2. You may not expect it to hit you as hard as it does, and that’s OK.

That’s one thing I’ve noticed, and it’s not every time, but I’ve had many men (and some women too, but less often) say to me “I just didn’t know it would hurt this much.” You are not alone in that. All it means is that you didn’t realize how big your heart is.

3. There is no one right way to grieve.

I think many people have this expectation: you either grieve by reading Rainbow Bridge over and over while sobbing over pictures of your pet (this is my way of doing it) or you don’t grieve at all. And it just doesn’t work that way, does it? Some people need to talk about their pet, write blog posts and seek support from others. Others need to keep a tag that they touch in passing here and there but prefer not to talk. Some people like to go to the beach and think. And others like to smack a punching bag around.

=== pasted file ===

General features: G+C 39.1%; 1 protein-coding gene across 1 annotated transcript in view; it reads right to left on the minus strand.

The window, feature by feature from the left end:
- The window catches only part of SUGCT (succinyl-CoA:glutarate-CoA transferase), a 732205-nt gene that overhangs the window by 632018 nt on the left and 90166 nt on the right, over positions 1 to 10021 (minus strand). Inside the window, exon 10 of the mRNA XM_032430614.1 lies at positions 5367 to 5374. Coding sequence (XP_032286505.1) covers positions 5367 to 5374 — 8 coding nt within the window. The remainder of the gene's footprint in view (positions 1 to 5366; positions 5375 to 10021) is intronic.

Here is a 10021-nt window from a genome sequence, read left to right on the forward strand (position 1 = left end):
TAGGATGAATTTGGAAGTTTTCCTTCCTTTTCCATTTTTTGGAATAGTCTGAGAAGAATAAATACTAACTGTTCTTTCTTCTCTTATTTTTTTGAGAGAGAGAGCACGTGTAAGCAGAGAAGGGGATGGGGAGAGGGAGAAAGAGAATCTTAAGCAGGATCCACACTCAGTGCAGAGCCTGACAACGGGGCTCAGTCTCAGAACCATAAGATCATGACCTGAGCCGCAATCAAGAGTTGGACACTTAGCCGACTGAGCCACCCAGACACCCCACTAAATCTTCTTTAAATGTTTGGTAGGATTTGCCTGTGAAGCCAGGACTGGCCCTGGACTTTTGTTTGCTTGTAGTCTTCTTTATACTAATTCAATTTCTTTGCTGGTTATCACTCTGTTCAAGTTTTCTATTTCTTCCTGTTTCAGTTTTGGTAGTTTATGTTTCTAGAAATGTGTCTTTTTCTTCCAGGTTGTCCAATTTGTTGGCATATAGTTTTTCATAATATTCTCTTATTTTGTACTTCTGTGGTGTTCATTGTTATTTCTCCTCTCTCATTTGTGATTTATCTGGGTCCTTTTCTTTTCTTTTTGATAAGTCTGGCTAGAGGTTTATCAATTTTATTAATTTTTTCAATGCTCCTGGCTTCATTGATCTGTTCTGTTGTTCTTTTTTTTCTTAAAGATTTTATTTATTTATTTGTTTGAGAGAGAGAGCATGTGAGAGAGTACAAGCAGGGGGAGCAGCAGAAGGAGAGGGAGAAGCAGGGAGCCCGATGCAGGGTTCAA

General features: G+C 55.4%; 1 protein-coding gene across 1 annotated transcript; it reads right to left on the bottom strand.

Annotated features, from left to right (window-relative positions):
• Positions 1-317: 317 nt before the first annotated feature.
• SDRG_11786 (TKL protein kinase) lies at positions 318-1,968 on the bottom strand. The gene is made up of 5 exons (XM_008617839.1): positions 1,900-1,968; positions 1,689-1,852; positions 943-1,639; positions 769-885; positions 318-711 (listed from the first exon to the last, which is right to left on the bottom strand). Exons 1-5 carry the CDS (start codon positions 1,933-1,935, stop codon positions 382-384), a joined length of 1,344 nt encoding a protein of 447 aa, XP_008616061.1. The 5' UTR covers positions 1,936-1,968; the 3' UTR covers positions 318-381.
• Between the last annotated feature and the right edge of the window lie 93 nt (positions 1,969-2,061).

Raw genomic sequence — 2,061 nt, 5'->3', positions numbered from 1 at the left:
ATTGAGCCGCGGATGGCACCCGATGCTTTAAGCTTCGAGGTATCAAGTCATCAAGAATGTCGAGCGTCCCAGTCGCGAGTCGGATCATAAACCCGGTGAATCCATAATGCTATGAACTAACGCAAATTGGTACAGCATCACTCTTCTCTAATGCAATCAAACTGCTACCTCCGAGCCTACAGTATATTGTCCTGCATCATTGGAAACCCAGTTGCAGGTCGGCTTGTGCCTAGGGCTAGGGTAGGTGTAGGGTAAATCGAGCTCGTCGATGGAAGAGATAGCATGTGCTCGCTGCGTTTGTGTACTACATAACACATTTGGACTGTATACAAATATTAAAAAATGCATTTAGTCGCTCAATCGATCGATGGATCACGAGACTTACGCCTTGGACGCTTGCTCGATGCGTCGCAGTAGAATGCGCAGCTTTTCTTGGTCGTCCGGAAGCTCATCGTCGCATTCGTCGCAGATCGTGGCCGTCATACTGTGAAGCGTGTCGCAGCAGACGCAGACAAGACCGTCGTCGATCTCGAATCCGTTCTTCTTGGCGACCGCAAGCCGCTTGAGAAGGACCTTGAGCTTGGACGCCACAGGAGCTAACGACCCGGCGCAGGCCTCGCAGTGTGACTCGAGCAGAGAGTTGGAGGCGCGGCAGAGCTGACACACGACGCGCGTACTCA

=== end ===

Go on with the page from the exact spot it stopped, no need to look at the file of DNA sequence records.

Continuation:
When my grandfather passed away, my father became the busiest bee I’ve ever seen. He did not cry, but he lifted furniture, drove people back and forth to the airport all week, grocery shopped, swept, refilled everyone’s drinks. He became the Uber Host. I am told by people who know better than I that this need to have something to do is a very normal grief response. So if you find yourself suddenly needing to refinish the floors after your dog passes, go for it.


If you know a guy who is losing a pet

1. Offer to be there when the time comes.

When I go to a home visit, often the person is alone signing paperwork, and while they are sitting there pondering how sad they are, a friend will pop in. “Oh, not yet?” they say. “Should I go?” And every single time, the person says, “Please stay.”

He may not ask for you to be there, but I have seen the shoulders relax when you arrive. Offer to come. It stinks to go through it alone- which I had to do with Kekoa, because my husband had to leave with the kids.

2. A simple “This is the right decision” means more from you than it does from me.

And for whatever reason going out for a beer afterwards is a common thing as well, if you’re a beer person. When my husband’s BFF Kevin died, his friends went straight from the ICU to Kevin’s favorite Mexican restaurant and had a margarita in his honor. (I, on the other hand, was unfit to be seen in public for days.)